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Hal Lindsey claims that the Bible predicts that oil will be discovered in Israel.  The book Breaking the Treasure Code: The Hunt for Israel’s Oil  claims to prove it by an appeal to the Bible:
A treasure map was hidden in the Bible more than three thousand years ago. The treasure, a gift from God to Israel, was buried in the sands of the Promised Land to ensure her prosperity and protection. “Breaking the Treasure Code” pieces the map together and reveals the clues that lead to a vast oil reserve; the source of Israel’s wealth and the key to her survival in the last days.
That’s the good news. Now the bad news. Israel will be invaded. “The interesting thing is,” Lindsey writes, “that this invasion will be triggered by the enormous wealth that the nation accumulates in this time.” Israel just can’t win. The Arab countries have been swimming in oil for decades and living the luxurious life from the accumulated revenue, but soon as Israel discovers the long-buried energy source, she’s going to be invaded! Bummer.
Israel may in fact discover oil. This would not be too surprising since the region is glutted with the black gold. But can a biblical case be made for the prophetic significance of oil as it relates to Israel and a future end-time scenario made popular by writers like Lindsey? Let’s follow Lindsey’s line of logic through Scripture to see if he has made his case.
Lindsey quotes part of Genesis 49:25 (in italic) which describes the blessings that will come to Joseph: “From the God of your father who helps you, and by the Almighty who blesses you with blessings of heaven above, blessings of the deep that lies beneath, blessings of the breasts and of the womb.” Lindsey says of this verse: “Note that it predicts his great blessing will come from ‘the deep that lies beneath‘ his land.” By “deep,” Lindsey means oil buried deep in the ground!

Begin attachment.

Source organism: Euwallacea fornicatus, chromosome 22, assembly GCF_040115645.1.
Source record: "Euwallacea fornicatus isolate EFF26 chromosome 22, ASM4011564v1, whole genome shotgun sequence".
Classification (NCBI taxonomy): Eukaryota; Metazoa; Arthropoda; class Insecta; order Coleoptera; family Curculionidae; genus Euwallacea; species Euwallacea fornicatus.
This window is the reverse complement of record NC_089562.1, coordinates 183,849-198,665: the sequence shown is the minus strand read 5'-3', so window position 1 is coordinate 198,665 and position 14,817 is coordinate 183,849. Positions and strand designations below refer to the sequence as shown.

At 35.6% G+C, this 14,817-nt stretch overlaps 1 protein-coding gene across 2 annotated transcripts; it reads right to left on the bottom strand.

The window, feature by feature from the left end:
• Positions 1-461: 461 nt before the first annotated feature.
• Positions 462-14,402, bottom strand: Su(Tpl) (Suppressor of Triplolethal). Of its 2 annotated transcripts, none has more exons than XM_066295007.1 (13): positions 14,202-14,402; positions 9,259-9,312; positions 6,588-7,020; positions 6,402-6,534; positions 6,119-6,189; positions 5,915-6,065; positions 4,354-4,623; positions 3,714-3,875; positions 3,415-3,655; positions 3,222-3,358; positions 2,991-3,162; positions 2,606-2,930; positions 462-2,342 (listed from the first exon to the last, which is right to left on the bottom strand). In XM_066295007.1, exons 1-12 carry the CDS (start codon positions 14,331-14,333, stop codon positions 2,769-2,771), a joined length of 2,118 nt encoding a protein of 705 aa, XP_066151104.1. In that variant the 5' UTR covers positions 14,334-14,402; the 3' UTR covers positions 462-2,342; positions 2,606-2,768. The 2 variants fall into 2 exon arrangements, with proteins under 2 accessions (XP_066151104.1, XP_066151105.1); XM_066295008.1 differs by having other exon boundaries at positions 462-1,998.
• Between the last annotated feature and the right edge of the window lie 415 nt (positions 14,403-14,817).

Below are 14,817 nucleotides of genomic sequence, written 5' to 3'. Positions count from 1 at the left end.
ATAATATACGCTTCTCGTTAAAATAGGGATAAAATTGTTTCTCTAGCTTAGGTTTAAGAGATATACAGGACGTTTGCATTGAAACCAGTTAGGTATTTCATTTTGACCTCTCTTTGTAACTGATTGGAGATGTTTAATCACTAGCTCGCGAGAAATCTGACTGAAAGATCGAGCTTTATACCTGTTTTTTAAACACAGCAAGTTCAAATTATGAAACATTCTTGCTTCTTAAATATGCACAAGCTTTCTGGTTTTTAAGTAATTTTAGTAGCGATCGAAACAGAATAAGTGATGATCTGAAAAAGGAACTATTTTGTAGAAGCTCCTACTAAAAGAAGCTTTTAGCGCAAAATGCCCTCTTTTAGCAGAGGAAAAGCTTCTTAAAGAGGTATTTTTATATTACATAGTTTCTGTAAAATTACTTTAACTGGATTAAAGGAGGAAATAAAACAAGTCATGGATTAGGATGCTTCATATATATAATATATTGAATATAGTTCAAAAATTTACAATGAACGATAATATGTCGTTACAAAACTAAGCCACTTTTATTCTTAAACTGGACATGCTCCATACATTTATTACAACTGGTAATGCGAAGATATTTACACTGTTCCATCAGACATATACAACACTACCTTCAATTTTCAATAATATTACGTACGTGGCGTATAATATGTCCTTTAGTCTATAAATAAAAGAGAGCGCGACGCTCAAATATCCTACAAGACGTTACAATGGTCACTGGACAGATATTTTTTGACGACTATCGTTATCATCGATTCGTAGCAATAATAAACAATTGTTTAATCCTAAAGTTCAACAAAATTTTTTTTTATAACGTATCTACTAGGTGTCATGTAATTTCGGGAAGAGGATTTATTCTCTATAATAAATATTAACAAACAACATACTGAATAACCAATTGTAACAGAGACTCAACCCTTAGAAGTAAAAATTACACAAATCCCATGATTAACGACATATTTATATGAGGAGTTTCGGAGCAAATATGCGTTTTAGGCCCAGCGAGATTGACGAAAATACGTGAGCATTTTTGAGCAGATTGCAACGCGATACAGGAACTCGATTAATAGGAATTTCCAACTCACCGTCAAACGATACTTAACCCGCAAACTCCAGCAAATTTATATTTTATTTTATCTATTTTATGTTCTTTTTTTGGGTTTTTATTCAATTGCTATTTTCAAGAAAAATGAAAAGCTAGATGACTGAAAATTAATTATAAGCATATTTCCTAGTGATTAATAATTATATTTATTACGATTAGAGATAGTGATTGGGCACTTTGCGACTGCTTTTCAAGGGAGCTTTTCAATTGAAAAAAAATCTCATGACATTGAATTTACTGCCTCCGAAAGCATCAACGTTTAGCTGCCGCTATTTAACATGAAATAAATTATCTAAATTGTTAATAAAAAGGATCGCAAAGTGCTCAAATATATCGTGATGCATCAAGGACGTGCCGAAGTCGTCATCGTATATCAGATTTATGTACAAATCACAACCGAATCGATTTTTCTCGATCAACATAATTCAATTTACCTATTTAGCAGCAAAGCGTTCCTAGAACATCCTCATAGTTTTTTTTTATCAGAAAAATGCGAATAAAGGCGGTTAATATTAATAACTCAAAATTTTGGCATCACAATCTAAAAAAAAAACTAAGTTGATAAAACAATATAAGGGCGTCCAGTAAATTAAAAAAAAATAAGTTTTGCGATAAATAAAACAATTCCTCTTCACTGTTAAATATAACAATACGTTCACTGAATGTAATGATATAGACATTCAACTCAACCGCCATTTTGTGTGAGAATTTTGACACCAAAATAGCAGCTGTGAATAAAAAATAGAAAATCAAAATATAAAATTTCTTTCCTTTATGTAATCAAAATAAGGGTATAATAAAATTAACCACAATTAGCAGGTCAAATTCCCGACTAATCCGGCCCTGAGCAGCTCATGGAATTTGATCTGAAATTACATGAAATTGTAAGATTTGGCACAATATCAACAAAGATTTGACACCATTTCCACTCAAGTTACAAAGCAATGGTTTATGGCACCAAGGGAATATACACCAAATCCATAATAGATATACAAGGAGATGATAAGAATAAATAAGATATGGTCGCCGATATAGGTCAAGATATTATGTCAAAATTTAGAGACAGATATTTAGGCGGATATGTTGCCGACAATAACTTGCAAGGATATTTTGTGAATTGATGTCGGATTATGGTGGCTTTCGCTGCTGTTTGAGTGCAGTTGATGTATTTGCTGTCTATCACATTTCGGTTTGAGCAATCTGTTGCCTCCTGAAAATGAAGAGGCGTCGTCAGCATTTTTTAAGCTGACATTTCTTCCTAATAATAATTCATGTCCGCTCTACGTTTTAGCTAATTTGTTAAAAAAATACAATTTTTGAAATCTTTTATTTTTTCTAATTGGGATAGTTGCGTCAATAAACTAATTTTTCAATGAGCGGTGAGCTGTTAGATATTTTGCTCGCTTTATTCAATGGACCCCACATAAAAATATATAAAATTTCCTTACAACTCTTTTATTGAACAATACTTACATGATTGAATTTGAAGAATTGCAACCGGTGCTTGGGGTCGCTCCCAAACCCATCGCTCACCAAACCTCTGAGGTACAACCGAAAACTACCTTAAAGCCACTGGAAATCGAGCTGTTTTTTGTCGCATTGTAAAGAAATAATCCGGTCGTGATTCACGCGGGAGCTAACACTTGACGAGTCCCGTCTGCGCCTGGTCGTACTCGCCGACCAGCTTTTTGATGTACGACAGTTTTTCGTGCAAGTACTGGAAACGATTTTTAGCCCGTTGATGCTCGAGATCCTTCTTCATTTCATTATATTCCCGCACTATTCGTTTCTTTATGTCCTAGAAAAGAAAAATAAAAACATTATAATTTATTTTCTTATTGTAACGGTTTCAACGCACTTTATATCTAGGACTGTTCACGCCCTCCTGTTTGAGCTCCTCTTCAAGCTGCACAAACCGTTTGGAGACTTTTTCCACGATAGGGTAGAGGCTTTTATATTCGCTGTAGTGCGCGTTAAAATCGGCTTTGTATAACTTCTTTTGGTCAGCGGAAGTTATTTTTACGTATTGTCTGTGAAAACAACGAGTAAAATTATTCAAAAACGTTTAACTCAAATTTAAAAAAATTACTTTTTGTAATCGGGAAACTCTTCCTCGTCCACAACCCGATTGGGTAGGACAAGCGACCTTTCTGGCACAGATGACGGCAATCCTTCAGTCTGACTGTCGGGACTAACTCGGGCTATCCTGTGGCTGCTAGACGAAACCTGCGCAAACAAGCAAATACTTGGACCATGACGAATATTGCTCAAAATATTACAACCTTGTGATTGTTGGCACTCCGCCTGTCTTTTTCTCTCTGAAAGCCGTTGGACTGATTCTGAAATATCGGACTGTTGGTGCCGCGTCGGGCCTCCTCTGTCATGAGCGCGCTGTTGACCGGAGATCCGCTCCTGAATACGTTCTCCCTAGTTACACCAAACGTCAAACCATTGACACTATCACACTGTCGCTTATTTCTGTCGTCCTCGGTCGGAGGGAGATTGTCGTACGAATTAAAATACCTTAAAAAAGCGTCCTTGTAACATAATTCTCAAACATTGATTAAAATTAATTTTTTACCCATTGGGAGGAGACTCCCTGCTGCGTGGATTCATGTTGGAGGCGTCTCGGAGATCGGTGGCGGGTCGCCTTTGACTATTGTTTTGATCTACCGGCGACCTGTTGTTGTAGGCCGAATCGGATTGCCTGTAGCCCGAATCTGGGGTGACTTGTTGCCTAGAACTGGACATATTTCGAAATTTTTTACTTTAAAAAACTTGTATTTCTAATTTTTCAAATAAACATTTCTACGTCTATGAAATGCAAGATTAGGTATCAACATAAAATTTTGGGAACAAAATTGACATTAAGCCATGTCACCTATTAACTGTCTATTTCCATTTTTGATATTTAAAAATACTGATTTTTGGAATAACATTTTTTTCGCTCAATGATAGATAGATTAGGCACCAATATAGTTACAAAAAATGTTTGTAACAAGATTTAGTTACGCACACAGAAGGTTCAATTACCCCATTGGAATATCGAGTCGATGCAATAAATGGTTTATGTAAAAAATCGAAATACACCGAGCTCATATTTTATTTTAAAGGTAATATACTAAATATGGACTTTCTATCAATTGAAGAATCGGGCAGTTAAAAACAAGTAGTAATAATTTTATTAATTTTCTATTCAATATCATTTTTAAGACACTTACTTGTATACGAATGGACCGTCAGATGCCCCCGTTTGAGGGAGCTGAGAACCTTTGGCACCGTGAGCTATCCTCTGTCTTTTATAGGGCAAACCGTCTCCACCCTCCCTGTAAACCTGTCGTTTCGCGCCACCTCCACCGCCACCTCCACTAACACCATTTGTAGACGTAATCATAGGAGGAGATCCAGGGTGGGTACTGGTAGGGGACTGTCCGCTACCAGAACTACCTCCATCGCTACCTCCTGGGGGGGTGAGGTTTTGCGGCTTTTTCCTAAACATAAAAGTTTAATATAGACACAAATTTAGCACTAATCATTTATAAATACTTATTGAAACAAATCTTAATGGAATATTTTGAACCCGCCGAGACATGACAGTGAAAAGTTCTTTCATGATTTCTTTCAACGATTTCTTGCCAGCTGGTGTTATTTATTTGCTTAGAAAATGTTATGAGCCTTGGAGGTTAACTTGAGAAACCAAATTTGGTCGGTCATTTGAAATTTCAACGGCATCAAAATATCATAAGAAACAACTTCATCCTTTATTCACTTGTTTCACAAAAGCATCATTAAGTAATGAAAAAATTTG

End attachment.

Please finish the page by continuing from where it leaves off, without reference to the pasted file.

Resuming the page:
A careful reader would have looked up the verses quoted by Lindsey (Acts 17:11) and noticed that he conveniently left out “breasts and of the womb.” The dispensational oriented Bible Knowledge Commentary states that this phrase refers to “abundant offspring.”  Henry M. Morris, a noted dispensationalist, agrees and writes that it’s a promise of “an abundance of healthful progeny, of both man and animal.”  Gerhard Charles Aalders, not a dispensationalist, concurs with the above authors: “‘Blessings of the breast and womb’ certainly refer to abundance in the bearing and feeding of children, as well as for human children as for the young of the livestock.” 
Earlier in Genesis we read of a promise of an increase in population that would result in Israel being as numerous “as the stars of the heavens, and as the sand which is on the seashore” (22:17; cf. 32:12).  And when was this fulfilled?:
If Genesis 49:25 refers to the distant future, as Lindsey speculates, then there is a problem. By the year 2020, Arnon Sofer of the University of Haifa forecasts about 6.4 million Jews will live in Israel, “based on population growth and an average 50,000 Jewish immigrants a year. He expects the Arab population to reach around 8.5 million, in addition to 1 million non-Jews of other origins.”  The most optimistic projections show Jews and Palestinians about even in population in 25 years.  Beyond the borders of Israel, there are more than a hundred million non-Jews. It seems by present-day demographics that in comparison, it’s the wombs of Israel’s enemies that have been blessed.